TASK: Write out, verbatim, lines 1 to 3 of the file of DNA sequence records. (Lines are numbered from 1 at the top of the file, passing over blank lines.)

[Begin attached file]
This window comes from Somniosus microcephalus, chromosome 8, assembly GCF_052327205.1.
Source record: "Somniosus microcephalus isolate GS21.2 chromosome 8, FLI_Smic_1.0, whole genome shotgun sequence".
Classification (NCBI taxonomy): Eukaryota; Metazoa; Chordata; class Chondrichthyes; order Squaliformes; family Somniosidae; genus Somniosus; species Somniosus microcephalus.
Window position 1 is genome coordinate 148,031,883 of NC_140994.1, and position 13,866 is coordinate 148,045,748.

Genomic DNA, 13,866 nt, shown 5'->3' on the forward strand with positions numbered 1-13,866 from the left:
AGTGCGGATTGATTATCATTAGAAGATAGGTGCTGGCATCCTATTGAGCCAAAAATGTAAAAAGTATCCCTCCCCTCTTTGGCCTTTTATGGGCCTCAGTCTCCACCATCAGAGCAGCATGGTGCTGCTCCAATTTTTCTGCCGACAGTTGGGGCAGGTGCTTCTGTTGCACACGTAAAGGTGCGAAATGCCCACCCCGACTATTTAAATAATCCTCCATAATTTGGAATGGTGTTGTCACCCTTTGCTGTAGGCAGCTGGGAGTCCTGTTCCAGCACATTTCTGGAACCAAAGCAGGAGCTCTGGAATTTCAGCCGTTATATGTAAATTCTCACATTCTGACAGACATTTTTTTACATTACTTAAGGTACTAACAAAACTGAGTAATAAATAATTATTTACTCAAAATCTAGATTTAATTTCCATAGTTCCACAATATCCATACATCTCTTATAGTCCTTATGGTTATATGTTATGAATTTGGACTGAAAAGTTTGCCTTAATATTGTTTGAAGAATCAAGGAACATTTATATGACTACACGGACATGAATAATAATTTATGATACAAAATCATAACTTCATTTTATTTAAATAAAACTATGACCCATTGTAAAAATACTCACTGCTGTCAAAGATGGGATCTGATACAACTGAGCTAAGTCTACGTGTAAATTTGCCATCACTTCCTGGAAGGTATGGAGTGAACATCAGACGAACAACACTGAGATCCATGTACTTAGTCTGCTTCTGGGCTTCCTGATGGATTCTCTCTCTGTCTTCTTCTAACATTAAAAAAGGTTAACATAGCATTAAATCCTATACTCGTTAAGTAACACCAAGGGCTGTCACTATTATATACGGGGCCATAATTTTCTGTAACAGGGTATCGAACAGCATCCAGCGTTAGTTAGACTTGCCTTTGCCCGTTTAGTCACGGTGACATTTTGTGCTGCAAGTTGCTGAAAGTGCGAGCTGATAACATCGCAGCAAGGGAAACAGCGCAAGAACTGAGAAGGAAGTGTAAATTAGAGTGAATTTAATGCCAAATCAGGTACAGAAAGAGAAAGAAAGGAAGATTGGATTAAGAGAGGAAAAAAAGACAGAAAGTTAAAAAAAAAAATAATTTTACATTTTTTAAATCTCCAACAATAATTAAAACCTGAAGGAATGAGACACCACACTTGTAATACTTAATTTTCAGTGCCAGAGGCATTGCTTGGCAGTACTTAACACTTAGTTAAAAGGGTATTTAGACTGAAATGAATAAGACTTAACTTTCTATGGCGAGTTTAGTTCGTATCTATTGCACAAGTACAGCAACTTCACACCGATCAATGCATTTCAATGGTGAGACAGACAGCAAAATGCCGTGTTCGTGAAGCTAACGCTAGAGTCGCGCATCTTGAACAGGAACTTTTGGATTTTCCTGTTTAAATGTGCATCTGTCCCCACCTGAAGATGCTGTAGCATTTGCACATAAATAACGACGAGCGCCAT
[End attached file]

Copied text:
This window comes from Somniosus microcephalus, chromosome 8, assembly GCF_052327205.1.
Source record: "Somniosus microcephalus isolate GS21.2 chromosome 8, FLI_Smic_1.0, whole genome shotgun sequence".
Classification (NCBI taxonomy): Eukaryota; Metazoa; Chordata; class Chondrichthyes; order Squaliformes; family Somniosidae; genus Somniosus; species Somniosus microcephalus.